The Holy Father recalled that the message, “Our Savior is born to the world!” had been proclaimed in Churches all over the world, during Christmas Vigil Masses. “It is the heavenly message that tells us to fear not, for ‘a great joy’ has come ‘to all the people’ (Lk 1:10),” the Pope said.
“But,” the Pontiff asked, “does a ‘Savior’ still have any value and meaning for the men and women of the third millennium? Is a ‘Savior’ still needed by a humanity which has reached the moon and Mars and is prepared to conquer the universe; for a humanity which knows no limits in its pursuit of nature’s secrets and which has succeeded even in deciphering the marvelous codes of the human genome? Is a Savior needed by a humanity which has invented interactive communication, which navigates in the virtual ocean of the internet and, thanks to the most advanced modern communications technologies, has now made the Earth, our great common home, a global village?”
“This humanity of the twenty-first century appears as a sure and self-sufficient master of its own destiny, the avid proponent of uncontested triumphs,” Pope Benedict said.
“Yet this is not the case,” he continued, pointing to the great suffering which is still present in the world. “People continue to die of hunger and thirst, disease and poverty, in this age of plenty and of unbridled consumerism. Some people remain enslaved, exploited and stripped of their dignity; others are victims of racial and religious hatred, hampered by intolerance and discrimination, and by political interference and physical or moral coercion with regard to the free profession of their faith. Others see their own bodies and those of their dear ones, particularly their children, maimed by weaponry, by terrorism and by all sorts of violence, at a time when everyone invokes and acclaims progress, solidarity and peace for all.”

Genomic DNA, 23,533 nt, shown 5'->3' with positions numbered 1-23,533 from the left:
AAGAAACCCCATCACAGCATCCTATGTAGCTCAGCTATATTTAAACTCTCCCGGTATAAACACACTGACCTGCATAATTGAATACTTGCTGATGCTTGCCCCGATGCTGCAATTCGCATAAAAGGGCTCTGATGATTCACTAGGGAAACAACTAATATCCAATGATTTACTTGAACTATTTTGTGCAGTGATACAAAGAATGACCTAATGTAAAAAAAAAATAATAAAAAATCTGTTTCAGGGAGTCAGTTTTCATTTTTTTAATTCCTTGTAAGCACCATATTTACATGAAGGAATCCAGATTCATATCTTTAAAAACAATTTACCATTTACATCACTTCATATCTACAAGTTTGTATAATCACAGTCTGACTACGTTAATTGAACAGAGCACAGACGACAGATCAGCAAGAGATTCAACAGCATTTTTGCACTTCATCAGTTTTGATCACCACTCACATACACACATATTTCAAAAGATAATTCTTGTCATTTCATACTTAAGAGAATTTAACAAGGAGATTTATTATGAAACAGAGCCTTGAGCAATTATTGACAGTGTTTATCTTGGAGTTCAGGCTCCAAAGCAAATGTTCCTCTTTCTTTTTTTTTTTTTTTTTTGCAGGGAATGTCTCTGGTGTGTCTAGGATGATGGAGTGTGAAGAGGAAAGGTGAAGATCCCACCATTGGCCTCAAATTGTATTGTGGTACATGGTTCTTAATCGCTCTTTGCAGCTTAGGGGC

“And what of those who, bereft of hope, are forced to leave their homes and countries in order to find humane living conditions elsewhere,” the Pope asked. “How can we help those who are misled by facile prophets of happiness, those who struggle with relationships and are incapable of accepting responsibility for their present and future, those who are trapped in the tunnel of loneliness and who often end up enslaved to alcohol or drugs? What are we to think of those who choose death in the belief that they are celebrating life?”
“How can we not hear, from the very depths of this humanity, at once joyful and anguished, a heart-rending cry for help?”
“It is Christmas,” the Holy Father proclaimed, “today ‘the true light that enlightens every man’ (Jn 1:9) came into the world. ‘The word became flesh and dwelt among us’ (Jn 1:14), proclaims the Evangelist John.”
“Today, this very day, Christ comes once more ‘unto his own,’ and to those who receive him he gives ‘the power to become children of God;’ in a word, he offers them the opportunity to see God’s glory and to share the joy of that Love which became incarnate for us in Bethlehem,” he continued.
“Today ‘our Savior is born to the world,’ for he knows that even today we need him. Despite humanity’s many advances, man has always been the same: a freedom poised between good and evil, between life and death. It is there, in the very depths of his being, in what the Bible calls his ‘heart,’ that man always needs to be ‘saved.’”
“And, in this post-modern age, perhaps he needs a Savior all the more, since the society in which he lives has become more complex and the threats to his personal and moral integrity have become more insidious. Who can defend him, if not the One who loves him to the point of sacrificing on the Cross his only-begotten Son as the Savior of the world?”
Savior of today’s world
It is Christ the Savior who brings a message of peace and should inspire a striving for peace in today’s world, the Pope added.